It is not just the embarrassment, shame, guilt or fear of our own bodies; it is also our feelings, our actions and our past.  We don't know how to work with all of that when we stand before it, it is often easier to get dressed and keep moving.  

But this is the battlefield.  This is the meditation.  The present moment is the ground upon which all the work is done and it is simultaneously the result of fulfillment. 

This ever-present moment, if we can learn to face our fears and the darkness that we hide in our hearts, opens up into the eternally youthful present- peaceful, content and free of elaboration. 

It is only by abiding in this timeless state of complete nakedness that we can come to appreciate the wellsprings of the Great Perfection. 

Friday, June 22, 2012

Illuminating Darkness

'May I be a lamp for those who long for light.'

Our world often appears to be shrouded in darkness-
the outer world of crime, social and political intolerance, warnings of apocalypse, and other malevolent forces at work; the inner world of our own fear, doubt, resentment and the proximity of our own death.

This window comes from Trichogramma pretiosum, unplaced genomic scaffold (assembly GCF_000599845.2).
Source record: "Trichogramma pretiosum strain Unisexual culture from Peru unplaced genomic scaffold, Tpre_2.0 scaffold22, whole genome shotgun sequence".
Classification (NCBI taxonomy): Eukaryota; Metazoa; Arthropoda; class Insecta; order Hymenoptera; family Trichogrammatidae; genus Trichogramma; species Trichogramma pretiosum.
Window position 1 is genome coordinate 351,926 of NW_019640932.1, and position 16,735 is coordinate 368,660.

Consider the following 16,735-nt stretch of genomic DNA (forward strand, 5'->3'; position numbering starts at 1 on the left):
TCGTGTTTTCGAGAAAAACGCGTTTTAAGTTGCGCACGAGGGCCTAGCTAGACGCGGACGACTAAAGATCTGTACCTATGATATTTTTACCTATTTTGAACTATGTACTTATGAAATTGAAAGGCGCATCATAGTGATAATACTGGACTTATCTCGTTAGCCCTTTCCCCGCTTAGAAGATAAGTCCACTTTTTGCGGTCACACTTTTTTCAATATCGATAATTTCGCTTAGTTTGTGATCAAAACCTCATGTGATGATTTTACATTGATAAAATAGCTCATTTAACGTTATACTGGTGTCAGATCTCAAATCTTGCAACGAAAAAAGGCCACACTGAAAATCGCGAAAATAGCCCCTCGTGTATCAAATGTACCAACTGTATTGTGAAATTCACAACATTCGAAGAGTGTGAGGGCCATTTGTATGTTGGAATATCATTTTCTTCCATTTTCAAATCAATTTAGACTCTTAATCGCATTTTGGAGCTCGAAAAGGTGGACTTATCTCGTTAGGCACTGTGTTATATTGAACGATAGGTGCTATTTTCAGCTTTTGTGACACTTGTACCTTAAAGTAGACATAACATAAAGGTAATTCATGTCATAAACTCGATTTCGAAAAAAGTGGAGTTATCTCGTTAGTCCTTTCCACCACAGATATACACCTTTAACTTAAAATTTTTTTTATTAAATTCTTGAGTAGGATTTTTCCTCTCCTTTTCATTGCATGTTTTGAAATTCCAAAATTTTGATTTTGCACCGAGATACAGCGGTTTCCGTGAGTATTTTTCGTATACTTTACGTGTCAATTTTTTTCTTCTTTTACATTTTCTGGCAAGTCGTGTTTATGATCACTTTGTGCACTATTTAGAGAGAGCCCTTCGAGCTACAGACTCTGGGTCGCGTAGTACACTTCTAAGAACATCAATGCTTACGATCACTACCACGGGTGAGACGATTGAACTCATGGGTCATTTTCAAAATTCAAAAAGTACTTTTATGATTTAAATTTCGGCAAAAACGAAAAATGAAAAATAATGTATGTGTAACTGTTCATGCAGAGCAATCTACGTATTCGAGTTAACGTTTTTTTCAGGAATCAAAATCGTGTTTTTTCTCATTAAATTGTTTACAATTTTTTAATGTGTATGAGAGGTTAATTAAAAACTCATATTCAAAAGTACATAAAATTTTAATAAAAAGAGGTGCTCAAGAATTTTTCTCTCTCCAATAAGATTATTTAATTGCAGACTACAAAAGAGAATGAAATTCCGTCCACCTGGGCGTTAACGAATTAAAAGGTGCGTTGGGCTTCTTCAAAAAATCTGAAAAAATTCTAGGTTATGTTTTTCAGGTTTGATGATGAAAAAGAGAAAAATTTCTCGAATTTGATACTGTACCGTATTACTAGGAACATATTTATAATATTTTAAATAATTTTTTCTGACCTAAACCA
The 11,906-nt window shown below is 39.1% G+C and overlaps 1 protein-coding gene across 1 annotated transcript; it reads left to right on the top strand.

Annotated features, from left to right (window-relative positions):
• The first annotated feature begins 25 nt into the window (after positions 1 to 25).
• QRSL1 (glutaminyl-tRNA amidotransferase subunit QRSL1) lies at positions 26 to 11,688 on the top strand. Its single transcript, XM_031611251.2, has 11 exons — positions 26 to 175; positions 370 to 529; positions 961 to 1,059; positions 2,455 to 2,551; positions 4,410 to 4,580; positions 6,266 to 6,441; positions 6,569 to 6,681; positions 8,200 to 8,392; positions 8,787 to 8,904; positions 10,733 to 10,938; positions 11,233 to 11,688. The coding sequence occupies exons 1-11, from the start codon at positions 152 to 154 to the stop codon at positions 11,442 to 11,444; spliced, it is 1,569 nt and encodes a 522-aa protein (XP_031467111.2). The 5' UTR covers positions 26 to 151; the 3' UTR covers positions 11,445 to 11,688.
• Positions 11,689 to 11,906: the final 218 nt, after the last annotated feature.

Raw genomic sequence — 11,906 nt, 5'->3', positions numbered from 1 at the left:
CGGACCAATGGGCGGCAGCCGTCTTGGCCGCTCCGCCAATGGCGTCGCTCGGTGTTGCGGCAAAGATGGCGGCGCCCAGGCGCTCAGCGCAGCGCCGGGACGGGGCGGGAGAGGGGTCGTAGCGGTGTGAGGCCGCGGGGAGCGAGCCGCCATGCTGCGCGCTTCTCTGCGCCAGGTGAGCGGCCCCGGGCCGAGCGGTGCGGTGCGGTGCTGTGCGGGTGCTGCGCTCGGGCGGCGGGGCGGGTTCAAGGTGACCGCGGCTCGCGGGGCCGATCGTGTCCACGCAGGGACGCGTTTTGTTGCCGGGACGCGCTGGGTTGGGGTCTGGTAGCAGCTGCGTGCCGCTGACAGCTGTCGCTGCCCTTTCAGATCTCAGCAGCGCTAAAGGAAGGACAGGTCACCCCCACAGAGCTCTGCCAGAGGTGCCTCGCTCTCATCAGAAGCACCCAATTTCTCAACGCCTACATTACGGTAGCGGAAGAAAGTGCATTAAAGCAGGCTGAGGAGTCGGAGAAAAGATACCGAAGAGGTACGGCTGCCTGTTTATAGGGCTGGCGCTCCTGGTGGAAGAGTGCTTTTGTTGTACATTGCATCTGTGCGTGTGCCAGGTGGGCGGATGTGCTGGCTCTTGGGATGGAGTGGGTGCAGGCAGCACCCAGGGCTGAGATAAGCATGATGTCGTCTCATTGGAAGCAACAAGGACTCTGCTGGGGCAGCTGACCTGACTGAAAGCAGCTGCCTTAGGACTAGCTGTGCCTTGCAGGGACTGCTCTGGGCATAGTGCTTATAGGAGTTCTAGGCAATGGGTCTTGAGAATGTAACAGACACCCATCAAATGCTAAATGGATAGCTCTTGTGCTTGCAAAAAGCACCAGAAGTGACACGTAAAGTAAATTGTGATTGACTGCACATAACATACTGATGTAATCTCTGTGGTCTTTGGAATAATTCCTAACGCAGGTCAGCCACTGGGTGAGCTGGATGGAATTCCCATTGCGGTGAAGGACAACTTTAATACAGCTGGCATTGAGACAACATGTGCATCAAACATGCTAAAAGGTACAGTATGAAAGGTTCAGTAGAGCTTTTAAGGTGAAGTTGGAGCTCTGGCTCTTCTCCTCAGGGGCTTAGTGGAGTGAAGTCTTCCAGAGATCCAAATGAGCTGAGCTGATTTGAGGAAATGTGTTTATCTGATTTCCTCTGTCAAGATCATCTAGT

We often run from darkness for fear of being engulfed, lost without a way.  When we see the ruins of darkness before us we avert our eyes, afraid that somehow we too might be its next victim.

A very strange thing happens though if we no longer need to hide from darkness.  If we open ourselves up to darkness it is very hard to find, even if we seek out that space of total darkness- a darkness so black we cannot tell if our eyes are open or closed, so dark you can't even see your own hands in front of you.  It is very hard to find total darkness because light always seems to find a way in.  There is always a tiny crack or pinhole which your eyes pick up on, casting rays of light into the space that you can't avoid even if you try to turn away from it. 

As a matter of fact, the darker it is the more sensitive we are to light.  

Light is all-pervading and surprisingly persistent.  It doesn't need to manipulate or prove itself to exert its influence on the world.  It just needs a tiny pinhole, a tiny crack of opportunity to spread its influence, illuminating the darkness.

Be a light for the world.  You don't need power, wealth or even approval.  You just need to be there, wherever you are.